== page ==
Tracking Point: “The Real Deal”, Says WeaponsMan

xs3-right-side-silo-with-ammo

WeaponsMan, a must read blog for those interested in military small arms, blogs about an early long-range consumer test of the TrackingPoint rifle and optic system:

Quick take-aways:

  • Best packaged gun any of them had ever seen. In the gunsmith’s experience, that’s out of thousands of new guns.
  • Favorably impressed with the quality of the gun and the optic. It “feels” robust.
  • It’s premium priced, but with premium quality. Rifle resembles a Surgeon rifle. “The whole thing is top quality all the way, no corners cut, no expense spared.” They throw in an iPad. The scope itself serves its images up as wifi.
  • First shot, cold bore, no attempt to zero, 350 meters, IPSC sized metal silhouette: “ding!” They all laughed like maniacs. It does what the ads say.
  • Here’s how the zero-zero capability works:  they zero at the factory, no $#!+, and use a laser barrel reference system to make automatic, no-man-in-the-loop, corrections. Slick.
  • The gun did a much better job of absorbing .300WM recoil than any 300WM any of them have shot. With painful memories of developmental .300WM M24 variants, that was interesting. “Seriously, it’s like shooting my .308.”
  • By the day’s end, the least experienced long-range shooter, who’d never fired a round at over 200 meters, was hitting moving silhouettes at 850 yards. In the world of fiction where all snipers take head shots at 2000m with a .308, that’s nothing, but in the world of real lead on target, it’s huge. 
  • It requires you to unlearn some processes and learn some new ones, particularly with respect to trigger control. But that’s not impossible, or even very hard.
  • They didn’t put wind speed into the system, and used Kentucky windage while placing the “tag.” This worked perfectly well.
  • An experienced sniper or long range match shooter, once he gets over the muscle memory differences, will get even more out of the TrackingPoint system than a novice, but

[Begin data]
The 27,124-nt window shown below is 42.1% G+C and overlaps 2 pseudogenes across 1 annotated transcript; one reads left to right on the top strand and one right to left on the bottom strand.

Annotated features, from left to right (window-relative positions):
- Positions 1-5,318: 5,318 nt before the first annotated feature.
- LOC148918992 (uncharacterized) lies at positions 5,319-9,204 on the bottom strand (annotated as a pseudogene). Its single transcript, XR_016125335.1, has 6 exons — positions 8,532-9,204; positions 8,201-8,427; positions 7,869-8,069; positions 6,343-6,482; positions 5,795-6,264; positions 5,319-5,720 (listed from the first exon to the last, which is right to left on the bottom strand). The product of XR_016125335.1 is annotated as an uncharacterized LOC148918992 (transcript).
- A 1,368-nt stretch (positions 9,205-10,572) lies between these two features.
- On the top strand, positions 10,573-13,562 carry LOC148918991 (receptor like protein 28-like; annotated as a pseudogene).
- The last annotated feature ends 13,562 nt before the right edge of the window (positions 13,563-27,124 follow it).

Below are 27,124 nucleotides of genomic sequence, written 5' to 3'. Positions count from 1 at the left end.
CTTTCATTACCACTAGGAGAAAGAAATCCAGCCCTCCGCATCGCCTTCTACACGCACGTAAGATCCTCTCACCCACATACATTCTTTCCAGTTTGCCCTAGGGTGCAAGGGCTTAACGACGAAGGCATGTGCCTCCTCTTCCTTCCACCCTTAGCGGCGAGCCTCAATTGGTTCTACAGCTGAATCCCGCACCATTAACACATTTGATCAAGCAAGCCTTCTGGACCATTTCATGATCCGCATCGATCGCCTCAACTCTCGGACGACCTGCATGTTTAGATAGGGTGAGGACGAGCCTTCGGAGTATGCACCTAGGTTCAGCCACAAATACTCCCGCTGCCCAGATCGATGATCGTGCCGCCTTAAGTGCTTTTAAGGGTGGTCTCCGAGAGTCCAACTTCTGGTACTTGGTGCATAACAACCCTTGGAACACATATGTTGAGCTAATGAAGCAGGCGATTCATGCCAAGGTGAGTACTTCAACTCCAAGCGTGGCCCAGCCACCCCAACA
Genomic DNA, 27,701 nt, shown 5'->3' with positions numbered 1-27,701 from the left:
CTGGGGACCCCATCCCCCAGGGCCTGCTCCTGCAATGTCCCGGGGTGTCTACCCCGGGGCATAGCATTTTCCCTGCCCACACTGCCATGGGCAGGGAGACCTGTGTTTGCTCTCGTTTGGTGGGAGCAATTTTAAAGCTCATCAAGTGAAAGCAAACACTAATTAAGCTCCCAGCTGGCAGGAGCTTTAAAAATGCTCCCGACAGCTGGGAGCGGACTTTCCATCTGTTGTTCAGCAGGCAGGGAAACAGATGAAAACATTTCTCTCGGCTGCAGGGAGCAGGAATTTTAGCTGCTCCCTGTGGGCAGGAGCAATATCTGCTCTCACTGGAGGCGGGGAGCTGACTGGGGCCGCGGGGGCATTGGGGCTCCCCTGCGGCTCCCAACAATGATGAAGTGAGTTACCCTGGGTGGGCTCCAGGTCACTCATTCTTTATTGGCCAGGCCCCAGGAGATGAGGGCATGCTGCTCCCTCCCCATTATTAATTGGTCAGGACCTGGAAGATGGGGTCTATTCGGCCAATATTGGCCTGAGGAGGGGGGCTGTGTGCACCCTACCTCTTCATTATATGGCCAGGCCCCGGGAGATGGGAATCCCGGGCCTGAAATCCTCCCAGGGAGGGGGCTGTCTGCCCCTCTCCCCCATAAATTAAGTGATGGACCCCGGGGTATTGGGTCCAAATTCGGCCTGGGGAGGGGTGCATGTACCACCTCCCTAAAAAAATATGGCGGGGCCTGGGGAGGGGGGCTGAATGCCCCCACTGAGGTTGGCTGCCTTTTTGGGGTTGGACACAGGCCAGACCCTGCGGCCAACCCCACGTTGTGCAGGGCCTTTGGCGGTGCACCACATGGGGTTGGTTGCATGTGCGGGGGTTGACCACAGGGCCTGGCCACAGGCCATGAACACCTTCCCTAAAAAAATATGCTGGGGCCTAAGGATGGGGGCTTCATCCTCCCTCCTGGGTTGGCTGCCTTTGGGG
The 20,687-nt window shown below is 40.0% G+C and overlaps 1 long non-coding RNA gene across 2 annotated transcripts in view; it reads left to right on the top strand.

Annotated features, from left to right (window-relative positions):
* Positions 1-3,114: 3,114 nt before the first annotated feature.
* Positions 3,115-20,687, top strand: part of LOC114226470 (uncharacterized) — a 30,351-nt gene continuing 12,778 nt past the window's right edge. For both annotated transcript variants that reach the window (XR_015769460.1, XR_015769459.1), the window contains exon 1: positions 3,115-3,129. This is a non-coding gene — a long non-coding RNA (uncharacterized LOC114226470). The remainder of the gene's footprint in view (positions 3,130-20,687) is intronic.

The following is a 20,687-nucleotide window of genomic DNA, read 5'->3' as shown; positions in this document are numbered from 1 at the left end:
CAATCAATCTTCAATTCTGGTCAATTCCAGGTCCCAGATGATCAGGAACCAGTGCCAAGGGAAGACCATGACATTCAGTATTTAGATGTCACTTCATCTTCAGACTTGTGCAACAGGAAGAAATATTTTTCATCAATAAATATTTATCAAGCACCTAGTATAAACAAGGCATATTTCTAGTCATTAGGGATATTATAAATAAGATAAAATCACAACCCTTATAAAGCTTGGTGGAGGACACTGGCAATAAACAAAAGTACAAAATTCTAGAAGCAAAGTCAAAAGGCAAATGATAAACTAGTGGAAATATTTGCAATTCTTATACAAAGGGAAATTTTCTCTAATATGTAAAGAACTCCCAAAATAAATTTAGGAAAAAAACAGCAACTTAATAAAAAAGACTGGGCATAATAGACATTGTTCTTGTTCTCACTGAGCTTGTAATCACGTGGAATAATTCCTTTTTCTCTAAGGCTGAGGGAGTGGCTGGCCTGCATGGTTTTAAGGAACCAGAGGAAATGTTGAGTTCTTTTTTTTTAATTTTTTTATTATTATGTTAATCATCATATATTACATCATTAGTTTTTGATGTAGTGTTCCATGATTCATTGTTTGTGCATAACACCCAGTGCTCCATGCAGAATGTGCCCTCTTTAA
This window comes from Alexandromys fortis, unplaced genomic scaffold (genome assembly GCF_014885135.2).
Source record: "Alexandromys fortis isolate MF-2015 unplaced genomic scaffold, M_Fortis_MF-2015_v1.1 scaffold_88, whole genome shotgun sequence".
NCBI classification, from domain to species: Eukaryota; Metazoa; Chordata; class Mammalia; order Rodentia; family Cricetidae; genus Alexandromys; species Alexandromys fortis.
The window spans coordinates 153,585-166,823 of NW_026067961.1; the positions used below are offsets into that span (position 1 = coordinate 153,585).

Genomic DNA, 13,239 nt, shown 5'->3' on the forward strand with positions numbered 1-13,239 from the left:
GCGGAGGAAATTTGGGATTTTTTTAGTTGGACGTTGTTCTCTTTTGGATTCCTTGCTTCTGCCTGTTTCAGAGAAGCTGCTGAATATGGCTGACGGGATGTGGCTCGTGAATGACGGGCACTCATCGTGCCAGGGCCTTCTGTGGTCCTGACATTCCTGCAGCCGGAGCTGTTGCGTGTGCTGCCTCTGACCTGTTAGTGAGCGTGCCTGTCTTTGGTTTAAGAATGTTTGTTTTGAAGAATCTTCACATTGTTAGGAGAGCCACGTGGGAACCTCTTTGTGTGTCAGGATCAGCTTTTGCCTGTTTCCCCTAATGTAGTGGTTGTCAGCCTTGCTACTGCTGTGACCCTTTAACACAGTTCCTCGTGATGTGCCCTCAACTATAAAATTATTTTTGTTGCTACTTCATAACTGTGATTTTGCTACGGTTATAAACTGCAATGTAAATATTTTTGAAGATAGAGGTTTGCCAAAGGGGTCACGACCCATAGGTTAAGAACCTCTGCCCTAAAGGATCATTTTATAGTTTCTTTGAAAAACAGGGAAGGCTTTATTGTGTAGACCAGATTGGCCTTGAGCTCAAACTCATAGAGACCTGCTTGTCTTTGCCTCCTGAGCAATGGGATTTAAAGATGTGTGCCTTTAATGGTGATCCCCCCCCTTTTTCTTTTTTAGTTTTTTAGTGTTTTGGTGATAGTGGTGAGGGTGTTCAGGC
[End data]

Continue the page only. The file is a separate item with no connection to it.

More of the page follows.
• A novice can be made very effective, very fast, at ranges outside of the engagement norm, with this system.

As Porky Pig says, for now, “Ib-a-dee-ib-a-dee-ib-a-dee-That’s all, folks!” But we’re promised more, soon.

In this author’s opinion, it’s only a matter of time before this technology begins to make waves in the small arms world. Absolutely do click through the link and read the whole thing.



Nathaniel F

Nathaniel is a history enthusiast and firearms hobbyist whose primary interest lies in military small arms technological developments beginning with the smokeless powder era. In addition to contributing to The Firearm Blog, he runs 196,800 Revolutions Per Minute, a blog devoted to modern small arms design and theory. He can be reached via email at nathaniel.f@staff.thefirearmblog.com.


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  • USMC03Vet

    Anti libtery groups are already beating the drums for banning this technology trying to equate ownership and wanting technology to that of being a terrorist.

    http://www.ammoland.com/2014/09/if-your-gun-is-too-accurate-you-are-a-terrorist-says-legislation-seeking-nit-wit/

    • Phil Hsueh

      Wow, what a bunch of idiots, trying to say that the Tracking Point system makes rifles too accurate and we, as civilians, have no need for anything that accurate. This begs the question, if that’s the case then what do they consider to be accurate enough then, 1 MOA, 2 MOA, 3? Then what about someone who is good enough to get the most of any gun, should they be not allowed to own a gun because obviously if they’re really good and can effectively pull off a Robin Hood (one arrow splitting another) then they must obviously be a terrorist because no regular civilian should be that accurate.

    • raz-0

      OF course. If it’s accurate you are psychopath capable of being a deadly sniper with no training. If it’s not accurate, you are a psychopath who will kill bystanders spraying bullets.

  • mosinman

    why did they pick I pads for the system?

    • Michael R. Zupcak

      the same reason we use NATO rounds, ubiquity

      • mosinman

        I figured since there are more platforms using the android system more people used them.